Silicon Valley North #56                                       July, 2003


The Way I See It… by Michael C. Volker


B.C. has the makings of a “Payments” industry cluster


Something as basic and fundamental as the way money is moved around could become a significant economic contributor for B.C.’s nascent e-commerce industry.


The B.C. Premier’s council has identified Wireless, New Media, BiotTech, and Fuel Cells as technology areas of concentration and growth.  An important opportunity is missing from this list!  It’s called "Payments" and sits under the "Financial Services" technology tab.  So, why Payments and why now?


Technology clusters often get established through the presence of a major player that serves as an industry anchor as we’ve seen in the case of Wireless and Fuel Cells.  And, as in the other sectors, there’s a wealth of smaller, innovative companies pushing the envelope in technology, applications, and business models.


Do these conditions exist to support the development of a Payments cluster? Which financial institution could possibly serve as the industry anchor in electronic payment processing? The answer for this won’t be found among the big banks. For the correct answer one need look no further than B.C. Central Credit Union (CUCBC).  In addition to representing over 25 billion dollars of assets, and acting as central banker and trade association for B.C.’s 63 credit unions, the building at the foot of the Burrard Street bridgeCUCBC houses an impressive data processing capability and a strong, innovative electronics payments product development group. 


Over 57 million electronic payments were processed by CUCBC in 2002 – payments for individuals, businesses, and governments from across the country.  Those 57 million electronic transactions represent a healthy 8.5% increase over the previous year – but paper processing still represents 54% of CUCBC’s overall payment operations, so ample room for future growth remains.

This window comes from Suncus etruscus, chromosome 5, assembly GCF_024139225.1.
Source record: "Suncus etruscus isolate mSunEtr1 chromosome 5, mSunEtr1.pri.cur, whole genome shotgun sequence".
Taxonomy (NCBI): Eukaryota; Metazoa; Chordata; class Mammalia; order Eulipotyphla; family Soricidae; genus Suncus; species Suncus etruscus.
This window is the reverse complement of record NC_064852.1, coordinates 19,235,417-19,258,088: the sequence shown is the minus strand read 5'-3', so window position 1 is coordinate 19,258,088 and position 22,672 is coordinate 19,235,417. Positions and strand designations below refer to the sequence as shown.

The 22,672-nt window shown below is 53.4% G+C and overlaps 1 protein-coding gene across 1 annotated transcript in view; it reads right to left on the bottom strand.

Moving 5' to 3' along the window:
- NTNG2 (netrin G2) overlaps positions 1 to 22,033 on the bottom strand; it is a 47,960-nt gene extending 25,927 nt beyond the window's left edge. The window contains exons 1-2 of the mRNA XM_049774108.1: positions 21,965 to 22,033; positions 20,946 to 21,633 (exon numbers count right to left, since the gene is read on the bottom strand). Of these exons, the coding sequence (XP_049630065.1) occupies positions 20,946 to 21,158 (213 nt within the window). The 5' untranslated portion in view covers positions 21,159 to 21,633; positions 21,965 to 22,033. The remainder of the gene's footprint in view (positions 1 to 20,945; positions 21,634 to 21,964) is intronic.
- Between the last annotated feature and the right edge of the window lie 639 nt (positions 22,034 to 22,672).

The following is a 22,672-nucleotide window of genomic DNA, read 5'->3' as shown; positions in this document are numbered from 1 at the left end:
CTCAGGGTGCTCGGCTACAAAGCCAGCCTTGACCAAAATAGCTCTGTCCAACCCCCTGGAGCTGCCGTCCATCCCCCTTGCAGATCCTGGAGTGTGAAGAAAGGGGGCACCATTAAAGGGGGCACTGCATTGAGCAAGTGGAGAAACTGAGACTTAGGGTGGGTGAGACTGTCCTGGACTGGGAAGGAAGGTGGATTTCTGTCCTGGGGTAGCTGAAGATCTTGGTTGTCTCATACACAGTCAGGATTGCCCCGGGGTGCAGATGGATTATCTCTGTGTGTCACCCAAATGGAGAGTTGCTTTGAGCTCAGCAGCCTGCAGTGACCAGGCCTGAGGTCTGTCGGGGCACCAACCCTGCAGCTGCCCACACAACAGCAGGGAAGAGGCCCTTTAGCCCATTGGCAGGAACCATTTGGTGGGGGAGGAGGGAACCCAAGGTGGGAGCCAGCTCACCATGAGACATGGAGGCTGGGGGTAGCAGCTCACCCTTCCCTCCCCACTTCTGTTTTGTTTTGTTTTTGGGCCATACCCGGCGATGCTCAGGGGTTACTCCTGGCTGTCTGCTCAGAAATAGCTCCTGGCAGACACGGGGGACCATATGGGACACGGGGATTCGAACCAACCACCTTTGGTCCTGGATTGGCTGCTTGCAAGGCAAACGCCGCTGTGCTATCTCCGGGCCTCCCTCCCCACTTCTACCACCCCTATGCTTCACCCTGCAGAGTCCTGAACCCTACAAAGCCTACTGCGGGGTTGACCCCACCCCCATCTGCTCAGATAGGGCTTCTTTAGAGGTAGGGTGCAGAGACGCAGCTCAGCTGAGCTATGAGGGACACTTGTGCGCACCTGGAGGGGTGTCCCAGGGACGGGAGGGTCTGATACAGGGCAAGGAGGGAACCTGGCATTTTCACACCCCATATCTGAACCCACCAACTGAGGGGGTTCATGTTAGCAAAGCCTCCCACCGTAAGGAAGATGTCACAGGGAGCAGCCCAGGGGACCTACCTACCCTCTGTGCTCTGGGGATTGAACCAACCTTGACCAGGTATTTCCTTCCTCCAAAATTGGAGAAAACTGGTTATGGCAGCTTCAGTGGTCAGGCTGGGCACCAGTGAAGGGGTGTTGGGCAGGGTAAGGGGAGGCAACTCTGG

The cluster lead of CUCBC could be strengthened by B.C.’s banking software and payment service providers, such as DataWest Solutions and Fincentric Corporation, who each deepen the Payments area business development, consulting and engineering talent pools. 


One of B.C.’s best-kept secrets is the host of early-stage innovators, pushing the payments envelope with different processing technology, applications, and business models.  These enterprising young companies bring new ideas and flexible approaches to the industry, and round out the requirements for the emergence of a viable industry cluster. B.C. software and payment service providers such as HyperWallet Systems, Beanstream Internet Commerce, e-xact Transactions, DataWave, Citadel Commerce, Ernex Marketing Technologies, and ParaData Systems among others are developing new and easier ways to pay, be paid, or be rewarded for paying.  


B.C. even has some very clever hardware innovators quietly toiling away on the next great thing, including a little gem based in Abbotsford, namely Bifco Corporation, which is out to make sure that the parking lots of the future have the most advanced, secure, and user-friendly money collection devices in the planet. 


And what about the market itself?  B.C. companies, especially those who have proven their industry mettle over the past tough couple of years, are well poised to take advantage of the myriad of opportunities in the Payments space. These include new applications to lower payment risks and costs for business, solutions marrying the internet and card networks in whole new ways, new online and wireless payment notification and authentication services for financial institutions, applications for cross-border payments, and new and useful payment devices for both payor and payee.


HyperWallet Systems Inc., founded in 2000, is exemplary of companies staking their turf in this promising field. Lisa Shields, the firm’s co-founder is passionate about making B.C. a leading Payment cluster. She’s already showing impressive results by having signed up over 70 80 Canadian credit unions for its payment system. For two years already individuals have been able to use HyperWallet to “beam” cash – via email – to others. All that’s needed is an email address and a bank account. Now, HyperWallet is launching a debit card, to extend the reach of its technology to the point of sale and ATM.


The way I see it, Payments could be the cluster that everyone is talking about in three to five years from now. The momentum of these companies, fueled by market needs for more effective e-commerce payment systems, coupled with a strong anchor could make this a reality.


Michael Volker is a high technology entrepreneur and director of Simon Fraser University’s Industry Liaison Office. He oversees Vancouver’s Angel Technology Network and is past-Chair of the BC Advanced Systems Institute and the Vancouver Enterprise Forum. He may be reached at